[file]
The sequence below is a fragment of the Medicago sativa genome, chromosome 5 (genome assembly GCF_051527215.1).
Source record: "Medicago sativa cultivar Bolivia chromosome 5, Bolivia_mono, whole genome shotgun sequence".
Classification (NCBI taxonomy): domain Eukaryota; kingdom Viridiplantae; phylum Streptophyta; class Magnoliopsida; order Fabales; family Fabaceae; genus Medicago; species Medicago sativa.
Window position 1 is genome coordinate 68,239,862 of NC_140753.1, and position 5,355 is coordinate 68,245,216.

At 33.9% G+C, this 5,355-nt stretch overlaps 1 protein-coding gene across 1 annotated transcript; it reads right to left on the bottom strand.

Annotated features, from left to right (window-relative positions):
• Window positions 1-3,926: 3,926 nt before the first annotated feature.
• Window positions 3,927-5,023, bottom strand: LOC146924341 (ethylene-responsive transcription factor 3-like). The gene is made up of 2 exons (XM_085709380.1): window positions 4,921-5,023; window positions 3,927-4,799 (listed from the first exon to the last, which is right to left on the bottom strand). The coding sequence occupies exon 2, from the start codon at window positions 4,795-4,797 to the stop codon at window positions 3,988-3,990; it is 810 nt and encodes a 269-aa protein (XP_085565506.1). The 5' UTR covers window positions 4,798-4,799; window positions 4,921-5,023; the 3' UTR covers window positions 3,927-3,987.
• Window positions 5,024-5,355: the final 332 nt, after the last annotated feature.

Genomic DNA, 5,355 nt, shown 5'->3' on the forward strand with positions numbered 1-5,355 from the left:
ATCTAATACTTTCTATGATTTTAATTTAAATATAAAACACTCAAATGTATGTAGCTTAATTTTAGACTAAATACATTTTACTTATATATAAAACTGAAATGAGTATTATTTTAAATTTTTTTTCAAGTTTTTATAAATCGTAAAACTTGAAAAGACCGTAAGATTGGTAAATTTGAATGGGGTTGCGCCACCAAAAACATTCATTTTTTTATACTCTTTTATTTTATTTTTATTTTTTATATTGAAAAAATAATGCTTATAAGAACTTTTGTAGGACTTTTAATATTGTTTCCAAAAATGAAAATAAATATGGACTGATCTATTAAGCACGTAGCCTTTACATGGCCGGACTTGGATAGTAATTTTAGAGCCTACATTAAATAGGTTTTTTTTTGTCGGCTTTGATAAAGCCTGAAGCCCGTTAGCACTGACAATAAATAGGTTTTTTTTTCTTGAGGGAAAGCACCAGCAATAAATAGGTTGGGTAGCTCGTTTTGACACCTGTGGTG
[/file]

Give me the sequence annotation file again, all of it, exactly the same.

The sequence below is a fragment of the Medicago sativa genome, chromosome 5 (genome assembly GCF_051527215.1).
Source record: "Medicago sativa cultivar Bolivia chromosome 5, Bolivia_mono, whole genome shotgun sequence".
Classification (NCBI taxonomy): domain Eukaryota; kingdom Viridiplantae; phylum Streptophyta; class Magnoliopsida; order Fabales; family Fabaceae; genus Medicago; species Medicago sativa.
Window position 1 is genome coordinate 68,239,862 of NC_140753.1, and position 5,355 is coordinate 68,245,216.

At 33.9% G+C, this 5,355-nt stretch overlaps 1 protein-coding gene across 1 annotated transcript; it reads right to left on the bottom strand.

Annotated features, from left to right (window-relative positions):
• Window positions 1-3,926: 3,926 nt before the first annotated feature.
• Window positions 3,927-5,023, bottom strand: LOC146924341 (ethylene-responsive transcription factor 3-like). The gene is made up of 2 exons (XM_085709380.1): window positions 4,921-5,023; window positions 3,927-4,799 (listed from the first exon to the last, which is right to left on the bottom strand). The coding sequence occupies exon 2, from the start codon at window positions 4,795-4,797 to the stop codon at window positions 3,988-3,990; it is 810 nt and encodes a 269-aa protein (XP_085565506.1). The 5' UTR covers window positions 4,798-4,799; window positions 4,921-5,023; the 3' UTR covers window positions 3,927-3,987.
• Window positions 5,024-5,355: the final 332 nt, after the last annotated feature.

Genomic DNA, 5,355 nt, shown 5'->3' on the forward strand with positions numbered 1-5,355 from the left:
ATCTAATACTTTCTATGATTTTAATTTAAATATAAAACACTCAAATGTATGTAGCTTAATTTTAGACTAAATACATTTTACTTATATATAAAACTGAAATGAGTATTATTTTAAATTTTTTTTCAAGTTTTTATAAATCGTAAAACTTGAAAAGACCGTAAGATTGGTAAATTTGAATGGGGTTGCGCCACCAAAAACATTCATTTTTTTATACTCTTTTATTTTATTTTTATTTTTTATATTGAAAAAATAATGCTTATAAGAACTTTTGTAGGACTTTTAATATTGTTTCCAAAAATGAAAATAAATATGGACTGATCTATTAAGCACGTAGCCTTTACATGGCCGGACTTGGATAGTAATTTTAGAGCCTACATTAAATAGGTTTTTTTTTGTCGGCTTTGATAAAGCCTGAAGCCCGTTAGCACTGACAATAAATAGGTTTTTTTTTCTTGAGGGAAAGCACCAGCAATAAATAGGTTGGGTAGCTCGTTTTGACACCTGTGGTG